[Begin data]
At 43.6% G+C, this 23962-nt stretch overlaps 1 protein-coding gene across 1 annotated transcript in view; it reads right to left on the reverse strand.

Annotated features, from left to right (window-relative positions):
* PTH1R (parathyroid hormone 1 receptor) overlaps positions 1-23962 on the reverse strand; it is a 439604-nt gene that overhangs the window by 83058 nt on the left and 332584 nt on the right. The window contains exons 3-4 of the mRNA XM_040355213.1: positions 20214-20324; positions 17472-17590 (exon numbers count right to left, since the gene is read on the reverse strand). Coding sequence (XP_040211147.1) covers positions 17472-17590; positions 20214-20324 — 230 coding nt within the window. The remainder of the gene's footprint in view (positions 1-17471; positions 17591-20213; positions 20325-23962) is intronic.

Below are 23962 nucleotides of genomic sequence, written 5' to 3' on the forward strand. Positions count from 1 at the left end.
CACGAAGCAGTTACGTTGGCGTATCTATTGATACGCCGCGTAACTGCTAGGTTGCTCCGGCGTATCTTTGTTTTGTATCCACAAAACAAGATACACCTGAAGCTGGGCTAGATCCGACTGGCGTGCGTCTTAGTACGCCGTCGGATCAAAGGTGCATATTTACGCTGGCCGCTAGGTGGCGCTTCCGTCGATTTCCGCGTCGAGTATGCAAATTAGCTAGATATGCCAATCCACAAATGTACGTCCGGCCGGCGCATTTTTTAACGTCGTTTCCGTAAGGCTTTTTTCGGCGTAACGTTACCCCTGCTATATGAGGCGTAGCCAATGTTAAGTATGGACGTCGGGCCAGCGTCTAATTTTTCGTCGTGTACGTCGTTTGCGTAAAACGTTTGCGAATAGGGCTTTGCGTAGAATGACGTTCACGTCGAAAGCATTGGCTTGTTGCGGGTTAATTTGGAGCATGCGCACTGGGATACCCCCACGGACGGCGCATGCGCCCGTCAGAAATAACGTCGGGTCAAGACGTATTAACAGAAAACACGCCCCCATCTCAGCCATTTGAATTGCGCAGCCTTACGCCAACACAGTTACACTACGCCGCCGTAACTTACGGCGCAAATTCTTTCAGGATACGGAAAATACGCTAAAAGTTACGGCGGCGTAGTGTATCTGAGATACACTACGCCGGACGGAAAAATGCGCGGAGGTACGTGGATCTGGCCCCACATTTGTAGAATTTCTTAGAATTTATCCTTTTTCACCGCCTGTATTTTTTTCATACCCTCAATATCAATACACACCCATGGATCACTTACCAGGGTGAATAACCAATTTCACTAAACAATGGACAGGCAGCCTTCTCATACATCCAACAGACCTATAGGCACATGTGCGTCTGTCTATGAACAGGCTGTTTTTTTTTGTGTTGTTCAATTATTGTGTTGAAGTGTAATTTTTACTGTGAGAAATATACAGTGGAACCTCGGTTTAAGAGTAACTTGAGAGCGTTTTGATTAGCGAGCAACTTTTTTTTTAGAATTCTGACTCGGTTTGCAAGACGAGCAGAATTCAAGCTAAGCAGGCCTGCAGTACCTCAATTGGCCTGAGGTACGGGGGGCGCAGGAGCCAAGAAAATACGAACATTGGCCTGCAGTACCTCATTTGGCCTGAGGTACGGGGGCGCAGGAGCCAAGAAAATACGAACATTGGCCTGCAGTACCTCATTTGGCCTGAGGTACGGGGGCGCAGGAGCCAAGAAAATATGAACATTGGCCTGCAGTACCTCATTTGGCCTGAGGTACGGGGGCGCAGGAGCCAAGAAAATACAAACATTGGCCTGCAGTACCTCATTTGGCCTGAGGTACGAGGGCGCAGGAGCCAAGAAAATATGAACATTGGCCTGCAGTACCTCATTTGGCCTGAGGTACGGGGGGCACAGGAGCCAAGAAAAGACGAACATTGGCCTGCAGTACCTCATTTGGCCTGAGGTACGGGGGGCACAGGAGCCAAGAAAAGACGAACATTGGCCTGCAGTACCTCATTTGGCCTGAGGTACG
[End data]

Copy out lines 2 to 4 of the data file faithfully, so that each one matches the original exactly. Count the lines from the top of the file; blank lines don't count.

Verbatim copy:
Annotated features, from left to right (window-relative positions):
* PTH1R (parathyroid hormone 1 receptor) overlaps positions 1-23962 on the reverse strand; it is a 439604-nt gene that overhangs the window by 83058 nt on the left and 332584 nt on the right. The window contains exons 3-4 of the mRNA XM_040355213.1: positions 20214-20324; positions 17472-17590 (exon numbers count right to left, since the gene is read on the reverse strand). Coding sequence (XP_040211147.1) covers positions 17472-17590; positions 20214-20324 — 230 coding nt within the window. The remainder of the gene's footprint in view (positions 1-17471; positions 17591-20213; positions 20325-23962) is intronic.

Below are 23962 nucleotides of genomic sequence, written 5' to 3' on the forward strand. Positions count from 1 at the left end.